A Mouth May Grow is the first full length album from red steppes. Helmed by songwriter and photographer Nika Aila States, recorded and mixed to tape at Tiny Telephone in Northern California, the songs are built from organic and felt performances, drawing their aesthetic language from the bounded period of long days and evenings in the studio, from the generous imitations of analog tape. Driving the album's musical exploration is a deep respect for folk music, age-old melodic traditions, and for the experimental and irreverent.
The songs saunter through mapped points on the Western coast of the US, explore growth and decay, and interrogate narrative tropes surrounding love, gender, and industry. Nika's wider artistic practice as a visual artist can't help but find its way into her musical work: a yearning for a sense of place, the positioning of botany and landscape as teacher and translator, and the pregnant silence of uninhabited places.
|May 11. 2018 7pm||
1429 Broadway, Oakland, CA 94612
|Kelly McFarling, Danny Vitali||1429 Broadway, Oakland, CA 94612||7pm|
|May 17. 2018
3636 N Mississippi Ave, Portland, OR 97227
|3636 N Mississippi Ave, Portland, OR 97227||7pm|
The dog’s eyes were blue
and so was her fat leather collar
covered in rhinestones. We sat there together
at the site of the self-immolation.
Ducks paced in the new blue water,
through plastic cones and wet cut flowers.
Her walker wondered: Did I know the dead man?
Had I seen it so deep?
Wasn’t it strange he came here?
Isn’t it queer where ducks will meet?
A flocked wind drew in clipped, subtle ripples
on David S. Buckel - did he succumb
or set fire to some of us?
There is sand in the diamond -
there is salt on the grid of the city
at such extreme cost.
Some lizard is sloughing it slowly, its
thin skin on linden: shivering
cvs bags and slack weatherwear –
Did it wear on him, too
like it wears on me?
Does it not wear on you?
Walking (scrambling?) up a somewhat secret Big Sur creek bed, I found a spot to watch the burnt columns of elder redwoods rot slowly into a carpet of Oxalis californica, the entire wide space delimited by canyon walls and canopy more like a big anomolous bay (full of drifting needles, spiderwebs, bugs, leafy dust all catching light in slow arcs and spirals, suspended with the hours in some fluid not yet seen or named) than anything I've known above ground. It put me in a good mood that was not to be tempered even by the next day's drive, or the radio program about China's awkward attempts to convince its populace (especially the female portion thereof) to settle down and procreate, or the article about otter attacks (mustelids falling toothily upon humans, rather than vice versa) on Florida's coasts, or even the de-riguer roll-call of political and environmental horrors throwing proverbial spitballs and literal nerve agents all over the world.
To be honest, China's mass match-making events and the increasing aggression of adorable sea-weasels might get a laugh out of me even on a bad day, but it's been nice to find a balm for the existential horror of the greater 24-hour news cycle. I've once again been going through all of my belongings, evaluating the relative merits of each memory and possible use ascribed to various tools, garments, books, records, etc. Though I've never lived full-time in one home for longer than a couple years, 2015-2018 has felt more like a series of relocations than anything else. I've been able, during this very liminal time, to better get to know Portland, Oregon and its surrounding environs – with special attention to the false hellbore on the slopes of Mt. Hood, and the cottonwood stands at Kelley Point Park (full of dense trails used, it seems, largely for illicit assignations and mushroom hunting) – and still spend a fair amount of time back home in the Bay Area.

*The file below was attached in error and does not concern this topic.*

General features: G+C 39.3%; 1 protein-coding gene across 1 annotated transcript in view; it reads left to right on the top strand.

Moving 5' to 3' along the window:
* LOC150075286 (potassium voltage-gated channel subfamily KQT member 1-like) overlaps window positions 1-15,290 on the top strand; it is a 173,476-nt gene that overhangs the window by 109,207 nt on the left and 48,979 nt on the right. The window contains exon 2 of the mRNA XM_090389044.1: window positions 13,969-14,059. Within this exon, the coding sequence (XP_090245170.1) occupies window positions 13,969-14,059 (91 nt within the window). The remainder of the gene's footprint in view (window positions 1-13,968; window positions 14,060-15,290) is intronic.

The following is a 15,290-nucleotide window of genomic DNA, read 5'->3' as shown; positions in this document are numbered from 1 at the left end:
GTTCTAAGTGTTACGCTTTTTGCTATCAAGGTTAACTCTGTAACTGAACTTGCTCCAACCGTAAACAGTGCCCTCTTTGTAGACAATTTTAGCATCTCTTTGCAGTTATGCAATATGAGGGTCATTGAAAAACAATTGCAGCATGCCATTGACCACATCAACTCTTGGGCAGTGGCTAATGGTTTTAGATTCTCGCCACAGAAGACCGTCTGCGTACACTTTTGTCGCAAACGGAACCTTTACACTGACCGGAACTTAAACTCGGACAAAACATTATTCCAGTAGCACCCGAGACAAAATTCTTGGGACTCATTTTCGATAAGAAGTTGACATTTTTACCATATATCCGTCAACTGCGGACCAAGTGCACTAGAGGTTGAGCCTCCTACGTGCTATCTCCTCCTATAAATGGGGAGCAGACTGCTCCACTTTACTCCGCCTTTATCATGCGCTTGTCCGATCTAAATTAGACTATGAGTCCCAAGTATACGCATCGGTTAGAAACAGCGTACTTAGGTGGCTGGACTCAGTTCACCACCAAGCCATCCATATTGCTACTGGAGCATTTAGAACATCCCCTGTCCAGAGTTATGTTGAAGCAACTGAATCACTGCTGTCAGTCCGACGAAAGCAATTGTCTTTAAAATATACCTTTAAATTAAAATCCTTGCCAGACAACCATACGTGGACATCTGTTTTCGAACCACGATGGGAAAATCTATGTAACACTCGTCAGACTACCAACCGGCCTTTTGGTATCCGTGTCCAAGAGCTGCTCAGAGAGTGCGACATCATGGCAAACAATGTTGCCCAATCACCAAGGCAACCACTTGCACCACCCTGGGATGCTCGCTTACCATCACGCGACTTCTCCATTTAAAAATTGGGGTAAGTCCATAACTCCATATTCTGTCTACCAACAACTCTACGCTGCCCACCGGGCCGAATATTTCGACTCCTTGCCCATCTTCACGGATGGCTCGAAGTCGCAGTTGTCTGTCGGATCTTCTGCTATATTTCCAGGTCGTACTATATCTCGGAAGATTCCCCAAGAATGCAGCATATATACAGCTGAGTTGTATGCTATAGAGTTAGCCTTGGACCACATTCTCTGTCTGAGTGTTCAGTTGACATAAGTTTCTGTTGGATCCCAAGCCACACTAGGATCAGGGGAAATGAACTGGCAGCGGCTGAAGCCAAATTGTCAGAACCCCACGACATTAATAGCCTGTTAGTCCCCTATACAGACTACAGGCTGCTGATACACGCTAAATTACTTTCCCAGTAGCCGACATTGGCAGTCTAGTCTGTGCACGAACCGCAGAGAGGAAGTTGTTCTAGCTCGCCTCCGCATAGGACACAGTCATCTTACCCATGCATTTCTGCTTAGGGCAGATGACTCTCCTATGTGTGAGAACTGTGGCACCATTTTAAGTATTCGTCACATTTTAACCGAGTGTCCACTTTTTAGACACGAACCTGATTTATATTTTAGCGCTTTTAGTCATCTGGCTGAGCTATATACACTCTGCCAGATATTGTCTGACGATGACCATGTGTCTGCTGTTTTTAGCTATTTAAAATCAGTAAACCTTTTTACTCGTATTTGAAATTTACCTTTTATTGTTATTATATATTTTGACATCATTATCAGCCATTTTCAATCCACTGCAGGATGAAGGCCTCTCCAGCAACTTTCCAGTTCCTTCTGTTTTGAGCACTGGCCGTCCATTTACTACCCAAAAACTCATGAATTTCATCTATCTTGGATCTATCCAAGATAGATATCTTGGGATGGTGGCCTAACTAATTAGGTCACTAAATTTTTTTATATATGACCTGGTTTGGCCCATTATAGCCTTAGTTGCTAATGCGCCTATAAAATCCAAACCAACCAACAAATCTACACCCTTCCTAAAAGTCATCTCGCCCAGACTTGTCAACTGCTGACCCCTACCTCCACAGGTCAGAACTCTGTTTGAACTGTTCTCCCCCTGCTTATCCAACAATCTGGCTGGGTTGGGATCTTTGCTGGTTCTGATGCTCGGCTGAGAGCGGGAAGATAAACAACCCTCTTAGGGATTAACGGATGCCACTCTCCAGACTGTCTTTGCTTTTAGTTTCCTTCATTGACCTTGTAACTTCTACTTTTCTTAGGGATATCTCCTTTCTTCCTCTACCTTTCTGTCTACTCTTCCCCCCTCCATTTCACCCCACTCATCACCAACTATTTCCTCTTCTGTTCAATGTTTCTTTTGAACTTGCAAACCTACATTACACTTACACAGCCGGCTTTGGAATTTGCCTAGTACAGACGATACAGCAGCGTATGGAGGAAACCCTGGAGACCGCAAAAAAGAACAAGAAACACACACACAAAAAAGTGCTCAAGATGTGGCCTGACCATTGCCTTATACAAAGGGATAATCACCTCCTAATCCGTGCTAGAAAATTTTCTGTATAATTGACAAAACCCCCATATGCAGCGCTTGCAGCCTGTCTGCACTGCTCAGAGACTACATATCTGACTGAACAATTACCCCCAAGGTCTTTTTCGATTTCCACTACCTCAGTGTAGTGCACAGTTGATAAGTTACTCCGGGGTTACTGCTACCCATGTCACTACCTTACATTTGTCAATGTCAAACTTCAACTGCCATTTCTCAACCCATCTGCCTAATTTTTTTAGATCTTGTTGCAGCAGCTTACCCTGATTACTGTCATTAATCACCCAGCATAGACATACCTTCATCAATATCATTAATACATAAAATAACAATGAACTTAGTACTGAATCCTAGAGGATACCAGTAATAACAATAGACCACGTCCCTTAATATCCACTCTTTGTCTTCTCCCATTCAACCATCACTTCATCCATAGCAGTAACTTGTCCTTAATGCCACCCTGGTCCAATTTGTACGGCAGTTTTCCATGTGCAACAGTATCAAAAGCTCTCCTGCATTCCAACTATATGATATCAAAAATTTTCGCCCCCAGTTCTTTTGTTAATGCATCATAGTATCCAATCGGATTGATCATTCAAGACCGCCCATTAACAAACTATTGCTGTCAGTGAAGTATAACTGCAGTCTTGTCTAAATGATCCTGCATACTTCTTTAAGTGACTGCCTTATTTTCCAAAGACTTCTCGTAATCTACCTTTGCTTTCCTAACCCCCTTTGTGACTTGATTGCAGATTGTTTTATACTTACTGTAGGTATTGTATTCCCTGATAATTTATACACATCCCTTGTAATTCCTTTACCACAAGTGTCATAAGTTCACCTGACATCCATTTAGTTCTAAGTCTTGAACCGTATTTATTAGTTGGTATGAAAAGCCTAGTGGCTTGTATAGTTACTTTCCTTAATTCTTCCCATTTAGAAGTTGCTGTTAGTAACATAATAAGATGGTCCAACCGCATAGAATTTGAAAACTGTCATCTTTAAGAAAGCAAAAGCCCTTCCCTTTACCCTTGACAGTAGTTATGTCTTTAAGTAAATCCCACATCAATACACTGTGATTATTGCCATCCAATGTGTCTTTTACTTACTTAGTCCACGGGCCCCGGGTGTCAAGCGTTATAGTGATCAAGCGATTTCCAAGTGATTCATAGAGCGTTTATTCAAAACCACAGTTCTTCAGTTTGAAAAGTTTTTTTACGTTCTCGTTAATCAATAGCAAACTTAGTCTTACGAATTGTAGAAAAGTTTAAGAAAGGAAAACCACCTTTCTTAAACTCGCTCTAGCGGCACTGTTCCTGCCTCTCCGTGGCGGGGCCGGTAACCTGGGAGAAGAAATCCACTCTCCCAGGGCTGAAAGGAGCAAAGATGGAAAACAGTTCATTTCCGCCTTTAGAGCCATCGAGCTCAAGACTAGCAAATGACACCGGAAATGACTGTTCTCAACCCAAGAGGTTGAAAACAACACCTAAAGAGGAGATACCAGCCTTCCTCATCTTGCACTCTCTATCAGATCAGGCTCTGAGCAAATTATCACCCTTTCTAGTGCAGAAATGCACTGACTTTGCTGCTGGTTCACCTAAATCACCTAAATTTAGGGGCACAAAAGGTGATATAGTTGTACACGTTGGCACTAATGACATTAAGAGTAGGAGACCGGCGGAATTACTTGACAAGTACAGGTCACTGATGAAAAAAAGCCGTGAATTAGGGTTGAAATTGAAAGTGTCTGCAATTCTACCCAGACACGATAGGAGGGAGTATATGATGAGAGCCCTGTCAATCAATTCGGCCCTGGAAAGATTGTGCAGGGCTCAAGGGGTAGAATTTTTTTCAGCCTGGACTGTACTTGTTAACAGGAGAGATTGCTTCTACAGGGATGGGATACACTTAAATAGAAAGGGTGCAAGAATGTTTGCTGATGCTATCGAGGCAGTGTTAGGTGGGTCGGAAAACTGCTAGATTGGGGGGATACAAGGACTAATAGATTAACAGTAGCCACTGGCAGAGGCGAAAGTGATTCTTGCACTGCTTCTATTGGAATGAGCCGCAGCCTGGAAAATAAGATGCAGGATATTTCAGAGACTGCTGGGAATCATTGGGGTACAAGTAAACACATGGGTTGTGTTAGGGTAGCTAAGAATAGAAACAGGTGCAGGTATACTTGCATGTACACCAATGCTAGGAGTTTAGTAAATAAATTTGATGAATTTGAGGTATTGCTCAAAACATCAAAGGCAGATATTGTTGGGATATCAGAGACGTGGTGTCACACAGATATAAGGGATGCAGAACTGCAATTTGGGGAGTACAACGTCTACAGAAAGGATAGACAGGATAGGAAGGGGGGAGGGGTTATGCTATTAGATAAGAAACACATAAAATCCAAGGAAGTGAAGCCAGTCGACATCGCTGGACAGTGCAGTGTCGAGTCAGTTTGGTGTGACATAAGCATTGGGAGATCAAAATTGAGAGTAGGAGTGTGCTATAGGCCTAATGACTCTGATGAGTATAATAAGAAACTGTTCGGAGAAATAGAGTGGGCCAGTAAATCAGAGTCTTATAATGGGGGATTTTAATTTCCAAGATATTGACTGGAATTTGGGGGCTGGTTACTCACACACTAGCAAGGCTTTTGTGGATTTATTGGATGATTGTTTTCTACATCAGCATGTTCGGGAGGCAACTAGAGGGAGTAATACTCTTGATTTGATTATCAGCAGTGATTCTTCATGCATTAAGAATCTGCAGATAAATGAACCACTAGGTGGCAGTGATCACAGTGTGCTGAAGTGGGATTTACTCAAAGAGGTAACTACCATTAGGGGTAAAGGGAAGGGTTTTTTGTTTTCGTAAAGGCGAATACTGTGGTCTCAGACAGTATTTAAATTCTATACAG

I've spent those parts of this week not devoted to packing basically stocking up on long walks and the good company of mustard blooms, seafront smells, family, and various animals: Arlo, a shepherd-husky mix of unparalleled flatulence; Chester, the least evil (and greatest cute) of all cats; and my dog-brother Karl Barx the Zauberhund. Karl can usually be found begging for tomatoes, drooling profoundly, chasing hummingbirds and rats (poor rats), or walking between the legs of his loved ones, and I'm going to miss him and everyone on the West Coast terribly; next week I'm headed on a long drive through Tümpisa, the Rockies, and the Great Plains all the way to my new home in Brooklyn, from which I will be greeting you indefinitely. I'm excited to see what will become of me in such a concrete, horizonless place, expecially one so full of flesh and vigor and mercifully pedestrian vectors, and also to get out of the city as often as possible to explore the "unwest" – for me, sadly, so far only the vague notion of a place of softer hills and stranger smells. Over the last fifteen years I've experienced brief flashes of Connecticut, New York, and Massachusetts, but have otherwise not ventured east of Wyoming, and I'm eager to better get to know that part of the North American Plate. Wish me luck, and let me know of any points of interest!
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